On July 23, 2018 a federal judge in this district denied a defendant Town’s motion for summary judgment on a Family and Medical Leave Act (“FMLA”) claim brought by a former employee. The employee sued the Town and two supervisors alleging retaliation for taking FMLA leave to care for her ill spouse. The decision is instructive on pitfalls for employers where an employee has exercised FMLA rights.
During the majority of the plaintiff’s 25 years working for the Town’s Recreation Department she received positive reviews. In 2015, her husband became ill and the plaintiff informed her supervisor, the Assistant Town Manager, that she would need to attend appointments with her husband. The Assistant Town Manager told the plaintiff to take all the time she needed, and informed the Town Manager of the situation. Around this time, however, the Town observed that the plaintiff had failed to complete certain assignments, missed meetings, and played tennis during the Recreation Department’s business hours.
As the Town commenced an investigation into this alleged misconduct, the plaintiff requested intermittent FMLA leave to assist her husband. The Human Resources Director and Assistant Town Manager then informed the Town Manager that the plaintiff would be exercising her FMLA rights. A week later, the Town demoted her. (While the Assistant Town Manager told the plaintiff it was because she could no longer trust her, a Recreation Department employee claimed that the Assistant Town Manager told him it was due to the time the plaintiff needed to attend to her husband’s illness.) The Town and the plaintiff also entered into a Last Chance Agreement (“LCA”) which provided for termination in the event she engaged in misconduct. After a series of poor interactions between the plaintiff and Town employees, the Assistant Town Manager notified her that she was being placed on paid administrative leave and likely to be terminated. In lieu of termination, the plaintiff resigned.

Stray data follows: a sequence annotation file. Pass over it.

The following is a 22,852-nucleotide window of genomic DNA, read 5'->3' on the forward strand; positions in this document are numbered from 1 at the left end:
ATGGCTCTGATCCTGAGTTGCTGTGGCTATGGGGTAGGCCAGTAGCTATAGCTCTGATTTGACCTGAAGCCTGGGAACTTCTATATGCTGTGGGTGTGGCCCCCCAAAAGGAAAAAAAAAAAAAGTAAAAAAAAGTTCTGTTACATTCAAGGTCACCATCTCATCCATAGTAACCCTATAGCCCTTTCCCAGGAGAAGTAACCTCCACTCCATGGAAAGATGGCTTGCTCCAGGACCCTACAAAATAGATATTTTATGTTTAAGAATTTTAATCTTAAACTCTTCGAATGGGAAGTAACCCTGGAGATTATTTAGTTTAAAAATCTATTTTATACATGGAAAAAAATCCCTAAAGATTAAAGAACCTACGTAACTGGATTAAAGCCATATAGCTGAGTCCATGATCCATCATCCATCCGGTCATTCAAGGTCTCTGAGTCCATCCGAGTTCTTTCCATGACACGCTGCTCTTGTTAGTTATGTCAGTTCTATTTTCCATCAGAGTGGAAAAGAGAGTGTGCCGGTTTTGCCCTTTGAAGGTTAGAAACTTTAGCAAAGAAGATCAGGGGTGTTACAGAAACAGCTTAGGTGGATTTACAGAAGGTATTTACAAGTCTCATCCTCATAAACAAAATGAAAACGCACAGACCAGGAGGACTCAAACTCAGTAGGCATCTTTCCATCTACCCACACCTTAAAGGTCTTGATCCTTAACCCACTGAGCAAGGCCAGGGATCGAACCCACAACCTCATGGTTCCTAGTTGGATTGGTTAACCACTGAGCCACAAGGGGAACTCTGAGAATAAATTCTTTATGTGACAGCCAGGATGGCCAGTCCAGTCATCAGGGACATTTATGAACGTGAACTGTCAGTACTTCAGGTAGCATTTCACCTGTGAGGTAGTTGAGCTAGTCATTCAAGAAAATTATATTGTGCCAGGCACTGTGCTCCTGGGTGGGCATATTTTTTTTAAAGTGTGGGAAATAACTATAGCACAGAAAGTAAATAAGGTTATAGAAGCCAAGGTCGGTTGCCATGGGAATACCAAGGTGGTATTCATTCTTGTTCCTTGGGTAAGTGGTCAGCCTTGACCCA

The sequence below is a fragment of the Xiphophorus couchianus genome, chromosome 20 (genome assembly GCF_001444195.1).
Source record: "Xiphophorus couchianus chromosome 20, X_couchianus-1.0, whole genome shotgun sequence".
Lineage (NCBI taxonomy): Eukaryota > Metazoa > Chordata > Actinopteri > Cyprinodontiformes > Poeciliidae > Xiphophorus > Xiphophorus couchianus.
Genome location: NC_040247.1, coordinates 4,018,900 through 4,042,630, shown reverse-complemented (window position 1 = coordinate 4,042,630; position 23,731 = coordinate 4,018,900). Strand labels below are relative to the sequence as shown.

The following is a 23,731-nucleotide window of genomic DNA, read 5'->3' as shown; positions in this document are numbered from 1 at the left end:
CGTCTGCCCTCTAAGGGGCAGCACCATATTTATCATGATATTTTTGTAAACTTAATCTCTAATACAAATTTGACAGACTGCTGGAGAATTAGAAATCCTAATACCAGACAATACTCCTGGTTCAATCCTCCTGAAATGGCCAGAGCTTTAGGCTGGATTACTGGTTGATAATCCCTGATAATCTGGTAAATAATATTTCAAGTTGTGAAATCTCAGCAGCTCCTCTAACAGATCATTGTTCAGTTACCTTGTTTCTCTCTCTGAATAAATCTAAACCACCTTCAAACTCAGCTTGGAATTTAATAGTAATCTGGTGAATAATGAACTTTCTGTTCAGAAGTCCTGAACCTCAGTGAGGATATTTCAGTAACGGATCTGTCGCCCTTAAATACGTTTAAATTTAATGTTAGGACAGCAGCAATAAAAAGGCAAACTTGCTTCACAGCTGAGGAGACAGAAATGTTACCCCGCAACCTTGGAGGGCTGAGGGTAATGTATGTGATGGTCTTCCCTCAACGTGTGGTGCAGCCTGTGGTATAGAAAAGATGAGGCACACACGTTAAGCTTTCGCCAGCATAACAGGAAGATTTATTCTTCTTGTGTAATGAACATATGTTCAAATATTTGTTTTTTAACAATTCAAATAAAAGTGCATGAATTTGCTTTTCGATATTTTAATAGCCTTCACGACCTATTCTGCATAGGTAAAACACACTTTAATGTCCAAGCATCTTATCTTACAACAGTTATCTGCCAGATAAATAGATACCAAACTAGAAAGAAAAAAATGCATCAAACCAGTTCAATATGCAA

Plaintiff sued, claiming that she was retaliated against for taking FMLA leave when the Town demoted her, imposed the LCA, and forced her to resign or face termination. A plaintiff claiming FMLA retaliation must first establish that: (1) she availed herself of a protected right under the FMLA; (2) she suffered an adverse employment action; and (3) there is a causal connection, i.e., that the employer took the adverse action because the employee exercised her rights. If the plaintiff meets this requirement the employer must then articulate a legitimate, non-discriminatory reason for the adverse action. If the employer successfully articulates a reason, the plaintiff must demonstrate that the proffered reason was not the true reason for the employment decision.
The district judge ruled that the plaintiff had met her initial requirement because (1) she had availed herself of a protected right under the FMLA when she took time to assist her husband’s medical needs and requested FMLA paperwork; (2) she had suffered an adverse employment action when she was demoted, allegedly forced to sign the LCA, and forced out of her position; and (3) there was a causal connection where she was demoted just a week after formally requesting FMLA paperwork and the ultimate decision maker (the Town Manager) was presumed to be aware of the plaintiff’s need to take FMLA leave because the Assistant Town Manager’s knew of it.
The judge next found that the Town had articulated a non-discriminatory reason for its actions because there was evidence that the plaintiff had engaged in misconduct. The judge also ruled, however, that the plaintiff had met her obligation of showing that the Town’s reason was a pretext because she had successfully worked for the Town for over two decades but her relationship with Town management only deteriorated after she had invoked her FMLA rights. The judge therefore ruled that there was sufficient evidence for the plaintiff to have a jury decide her claim.
This decision serves as an important reminder for employers that caution must be exercised when taking employment actions where the employee has asserted FMLA rights. In most situations it will be wise to consult with an attorney in order to decide whether to take action and, if so, how to do it in a way which minimizes legal exposure.
If you have any questions regarding the content of this update, or any other questions regarding labor or employment law generally, please contact us.
This update is provided for informational purposes only and should not be considered legal advice.